Welcome to the Needs Assessment TIG’s week on AEA 365! I’m Lisle Hites, Chair of the Needs Assessment TIG, Associate Professor in Health Care Organization and Policy and Director of the Evaluation and Assessment Unit (EAU) at the University of Alabama at Birmingham (UAB) School of Public Health. On behalf of all of us here at the Needs Assessment TIG, we hope you enjoy this week’s blog entries and to see you at some of our sessions at AEA 2018. Today’s posting is about the complexity of assessing needs in communities and offers a couple of lessons learned that might be of use.
For those of you who have ever tried to assess the needs of a community, especially those communities that are disadvantaged in terms of health, socioeconomic status (SES), etc., with so many apparent needs, researchers, unfortunately, often feel comfortable addressing whatever they want to while couching it as a priority need for the community. I am working on such an effort, here in Birmingham Alabama. Birmingham has 99 distinct neighborhoods, most, if not all of which, are medically underserved and between low and ultra-low on the SES spectrum. Past needs assessments have uncovered a multitude of priorities that vary quite a bit between these tightly grouped urban areas. We have high levels of urban blight in some as indicated in part by abandoned houses, but very few in others. The more a neighborhood is blighted, the fewer resources residents want to put into it, deepening the blight. Many problems contribute to or result from this situation, most of which are identified needs in the eyes of the community and researchers. How then do we decide where and how to intervene?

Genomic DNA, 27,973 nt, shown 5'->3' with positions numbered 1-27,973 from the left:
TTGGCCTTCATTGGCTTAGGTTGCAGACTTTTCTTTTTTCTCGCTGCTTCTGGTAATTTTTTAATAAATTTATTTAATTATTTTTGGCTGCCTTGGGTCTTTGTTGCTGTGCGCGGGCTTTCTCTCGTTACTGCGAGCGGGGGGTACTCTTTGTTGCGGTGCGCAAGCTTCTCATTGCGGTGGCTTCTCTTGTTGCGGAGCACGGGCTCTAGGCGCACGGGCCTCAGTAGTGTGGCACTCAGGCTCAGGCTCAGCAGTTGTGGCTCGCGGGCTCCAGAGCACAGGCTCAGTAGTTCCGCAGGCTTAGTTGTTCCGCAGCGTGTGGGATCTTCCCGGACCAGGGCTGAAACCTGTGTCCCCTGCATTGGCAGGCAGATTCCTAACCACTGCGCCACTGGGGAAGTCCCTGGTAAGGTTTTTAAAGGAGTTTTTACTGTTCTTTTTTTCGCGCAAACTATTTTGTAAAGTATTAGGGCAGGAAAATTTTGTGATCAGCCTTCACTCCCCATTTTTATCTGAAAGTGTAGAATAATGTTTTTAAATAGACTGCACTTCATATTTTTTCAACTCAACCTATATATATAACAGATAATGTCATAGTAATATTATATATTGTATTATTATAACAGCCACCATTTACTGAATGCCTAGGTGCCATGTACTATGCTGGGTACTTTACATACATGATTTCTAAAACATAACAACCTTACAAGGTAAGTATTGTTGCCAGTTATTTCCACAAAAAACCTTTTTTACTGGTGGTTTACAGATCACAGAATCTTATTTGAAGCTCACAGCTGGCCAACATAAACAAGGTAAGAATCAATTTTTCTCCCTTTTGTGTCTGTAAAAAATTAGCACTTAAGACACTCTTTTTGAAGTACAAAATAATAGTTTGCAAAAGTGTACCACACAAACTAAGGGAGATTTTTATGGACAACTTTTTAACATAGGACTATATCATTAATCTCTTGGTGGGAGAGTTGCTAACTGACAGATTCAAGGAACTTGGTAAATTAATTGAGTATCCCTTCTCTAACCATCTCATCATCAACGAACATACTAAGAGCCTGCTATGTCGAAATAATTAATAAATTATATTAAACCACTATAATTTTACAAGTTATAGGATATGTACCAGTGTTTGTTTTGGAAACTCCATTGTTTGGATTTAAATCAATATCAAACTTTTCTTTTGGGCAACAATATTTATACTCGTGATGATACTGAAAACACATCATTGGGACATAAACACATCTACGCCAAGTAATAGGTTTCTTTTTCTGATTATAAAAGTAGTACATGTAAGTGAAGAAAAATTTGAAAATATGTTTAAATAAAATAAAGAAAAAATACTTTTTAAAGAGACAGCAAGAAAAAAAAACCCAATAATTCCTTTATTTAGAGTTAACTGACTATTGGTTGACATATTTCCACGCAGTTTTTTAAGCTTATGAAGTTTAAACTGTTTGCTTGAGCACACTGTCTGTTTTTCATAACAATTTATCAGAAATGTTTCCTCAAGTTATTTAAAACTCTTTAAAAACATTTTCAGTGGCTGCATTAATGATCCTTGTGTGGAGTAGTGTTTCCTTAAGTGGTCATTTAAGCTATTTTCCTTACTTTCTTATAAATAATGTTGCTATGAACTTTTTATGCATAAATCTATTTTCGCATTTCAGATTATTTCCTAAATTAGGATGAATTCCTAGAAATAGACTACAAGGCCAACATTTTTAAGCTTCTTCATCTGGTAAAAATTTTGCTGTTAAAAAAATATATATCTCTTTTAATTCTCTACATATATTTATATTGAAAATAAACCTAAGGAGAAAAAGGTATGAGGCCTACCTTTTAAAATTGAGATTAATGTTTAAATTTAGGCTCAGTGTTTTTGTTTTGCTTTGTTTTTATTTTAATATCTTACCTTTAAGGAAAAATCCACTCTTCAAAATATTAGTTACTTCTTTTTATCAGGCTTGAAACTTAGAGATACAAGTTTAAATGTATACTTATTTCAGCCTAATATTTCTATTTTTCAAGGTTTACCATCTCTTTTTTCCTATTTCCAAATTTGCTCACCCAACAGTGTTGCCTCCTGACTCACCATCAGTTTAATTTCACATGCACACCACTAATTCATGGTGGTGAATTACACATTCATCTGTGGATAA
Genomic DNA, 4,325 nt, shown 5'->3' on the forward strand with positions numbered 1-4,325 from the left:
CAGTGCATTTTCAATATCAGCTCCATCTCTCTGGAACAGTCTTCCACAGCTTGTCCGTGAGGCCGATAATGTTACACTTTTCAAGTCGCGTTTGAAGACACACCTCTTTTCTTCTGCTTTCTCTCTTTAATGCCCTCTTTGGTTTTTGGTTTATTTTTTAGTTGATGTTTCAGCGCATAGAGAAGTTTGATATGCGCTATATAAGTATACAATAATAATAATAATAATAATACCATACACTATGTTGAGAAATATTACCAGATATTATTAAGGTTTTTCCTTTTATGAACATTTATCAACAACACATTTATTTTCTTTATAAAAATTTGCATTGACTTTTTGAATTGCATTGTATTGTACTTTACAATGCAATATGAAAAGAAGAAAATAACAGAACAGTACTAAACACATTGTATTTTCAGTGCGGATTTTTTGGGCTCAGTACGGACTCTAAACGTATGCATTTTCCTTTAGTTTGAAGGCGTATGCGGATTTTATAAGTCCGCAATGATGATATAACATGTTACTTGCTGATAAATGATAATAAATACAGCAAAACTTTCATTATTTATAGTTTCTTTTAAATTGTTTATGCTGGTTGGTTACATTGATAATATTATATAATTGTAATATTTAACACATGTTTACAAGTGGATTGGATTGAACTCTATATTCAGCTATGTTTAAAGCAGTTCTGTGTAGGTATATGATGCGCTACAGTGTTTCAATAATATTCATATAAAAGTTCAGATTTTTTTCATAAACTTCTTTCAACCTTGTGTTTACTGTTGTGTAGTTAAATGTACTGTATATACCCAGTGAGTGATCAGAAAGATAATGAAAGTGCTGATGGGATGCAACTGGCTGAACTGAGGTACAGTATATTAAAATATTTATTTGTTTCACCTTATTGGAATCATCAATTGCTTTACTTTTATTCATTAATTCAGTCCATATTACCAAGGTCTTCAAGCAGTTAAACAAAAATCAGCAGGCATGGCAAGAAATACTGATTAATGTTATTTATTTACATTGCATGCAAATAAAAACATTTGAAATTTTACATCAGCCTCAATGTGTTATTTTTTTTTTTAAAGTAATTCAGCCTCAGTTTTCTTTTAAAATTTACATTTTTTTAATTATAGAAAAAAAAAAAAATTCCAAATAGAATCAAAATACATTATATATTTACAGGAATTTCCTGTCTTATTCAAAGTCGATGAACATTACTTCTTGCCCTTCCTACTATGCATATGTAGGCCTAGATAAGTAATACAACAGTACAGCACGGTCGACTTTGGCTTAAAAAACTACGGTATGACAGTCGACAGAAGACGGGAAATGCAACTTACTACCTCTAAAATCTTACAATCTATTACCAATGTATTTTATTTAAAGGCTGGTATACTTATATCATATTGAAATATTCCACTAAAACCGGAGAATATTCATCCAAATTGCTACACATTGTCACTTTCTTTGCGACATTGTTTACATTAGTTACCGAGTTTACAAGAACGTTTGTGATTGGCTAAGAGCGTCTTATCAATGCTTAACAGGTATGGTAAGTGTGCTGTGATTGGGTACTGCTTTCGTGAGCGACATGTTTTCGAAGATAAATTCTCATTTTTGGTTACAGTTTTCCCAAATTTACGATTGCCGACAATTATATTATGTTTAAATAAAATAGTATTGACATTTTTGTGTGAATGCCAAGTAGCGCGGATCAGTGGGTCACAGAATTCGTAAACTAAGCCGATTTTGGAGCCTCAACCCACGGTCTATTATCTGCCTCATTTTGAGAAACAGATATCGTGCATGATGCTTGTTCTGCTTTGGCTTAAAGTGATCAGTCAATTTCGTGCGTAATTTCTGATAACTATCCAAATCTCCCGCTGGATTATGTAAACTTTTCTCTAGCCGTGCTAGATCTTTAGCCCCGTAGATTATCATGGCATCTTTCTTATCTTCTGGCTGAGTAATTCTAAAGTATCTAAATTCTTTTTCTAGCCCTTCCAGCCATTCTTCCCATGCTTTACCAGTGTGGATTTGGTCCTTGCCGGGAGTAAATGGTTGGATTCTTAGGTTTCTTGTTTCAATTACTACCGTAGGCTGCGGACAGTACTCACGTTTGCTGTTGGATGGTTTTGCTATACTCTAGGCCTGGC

Working from identified needs, we are involving the communities of interest in planning stages for an intervention. Even so this has resulted in little or no change in the community and they do not trust that this will be any different from previous efforts. Here’s where asset mapping can save the day. By simultaneously assessing needs and mapping assets, we are positioned to identify what is most needed and match that with where we can best impact that need and with what resources. Community, city, county, and even regional resources already exist. By systematically identifying what those resources are, where they are willing to go, what fits within their mission and scope, we can now better select where we can intervene with the most impact, leveraging existing resources to maximize outcomes.
- Communities are complex organisms and propinquity does not necessarily mean generalizability of needs assessed.
- Community-focused Needs Assessments are a difficult sell without a path forward to improvement.
- Asset mapping can complement needs assessment to help form a continuous improvement cycle, each providing input for the next iteration of the other.
The American Evaluation Association is celebrating Needs Assessment (NA) TIG Week with our colleagues in the Needs Assessment Topical Interest Group. The contributions all this week to aea365 come from our NA TIG members. Do you have questions, concerns, kudos, or content to extend this aea365 contribution? Please add them in the comments section for this post on the aea365 webpage so that we may enrich our community of practice. Would you like to submit an aea365 Tip? Please send a note of interest to email@example.com. aea365 is sponsored by the American Evaluation Association and provides a Tip-a-Day by and for evaluators.